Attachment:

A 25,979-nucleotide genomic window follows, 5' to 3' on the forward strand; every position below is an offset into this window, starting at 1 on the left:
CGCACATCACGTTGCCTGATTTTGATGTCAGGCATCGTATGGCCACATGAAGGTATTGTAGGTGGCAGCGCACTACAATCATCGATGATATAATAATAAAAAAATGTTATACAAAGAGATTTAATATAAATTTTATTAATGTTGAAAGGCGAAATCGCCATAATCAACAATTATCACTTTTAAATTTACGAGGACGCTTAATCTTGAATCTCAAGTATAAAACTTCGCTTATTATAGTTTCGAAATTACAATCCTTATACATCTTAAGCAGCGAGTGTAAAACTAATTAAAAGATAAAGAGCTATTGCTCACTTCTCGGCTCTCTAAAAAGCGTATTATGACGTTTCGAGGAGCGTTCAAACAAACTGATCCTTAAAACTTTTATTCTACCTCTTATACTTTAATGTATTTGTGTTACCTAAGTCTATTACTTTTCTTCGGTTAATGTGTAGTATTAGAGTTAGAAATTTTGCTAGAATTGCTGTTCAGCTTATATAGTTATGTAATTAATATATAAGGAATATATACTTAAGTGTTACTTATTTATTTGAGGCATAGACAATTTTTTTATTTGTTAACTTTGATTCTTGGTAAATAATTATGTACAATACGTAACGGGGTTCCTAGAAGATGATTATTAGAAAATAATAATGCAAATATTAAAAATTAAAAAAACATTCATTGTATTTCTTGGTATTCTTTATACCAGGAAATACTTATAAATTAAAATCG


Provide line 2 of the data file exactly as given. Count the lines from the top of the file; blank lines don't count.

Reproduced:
CGCACATCACGTTGCCTGATTTTGATGTCAGGCATCGTATGGCCACATGAAGGTATTGTAGGTGGCAGCGCACTACAATCATCGATGATATAATAATAAAAAAATGTTATACAAAGAGATTTAATATAAATTTTATTAATGTTGAAAGGCGAAATCGCCATAATCAACAATTATCACTTTTAAATTTACGAGGACGCTTAATCTTGAATCTCAAGTATAAAACTTCGCTTATTATAGTTTCGAAATTACAATCCTTATACATCTTAAGCAGCGAGTGTAAAACTAATTAAAAGATAAAGAGCTATTGCTCACTTCTCGGCTCTCTAAAAAGCGTATTATGACGTTTCGAGGAGCGTTCAAACAAACTGATCCTTAAAACTTTTATTCTACCTCTTATACTTTAATGTATTTGTGTTACCTAAGTCTATTACTTTTCTTCGGTTAATGTGTAGTATTAGAGTTAGAAATTTTGCTAGAATTGCTGTTCAGCTTATATAGTTATGTAATTAATATATAAGGAATATATACTTAAGTGTTACTTATTTATTTGAGGCATAGACAATTTTTTTATTTGTTAACTTTGATTCTTGGTAAATAATTATGTACAATACGTAACGGGGTTCCTAGAAGATGATTATTAGAAAATAATAATGCAAATATTAAAAATTAAAAAAACATTCATTGTATTTCTTGGTATTCTTTATACCAGGAAATACTTATAAATTAAAATCG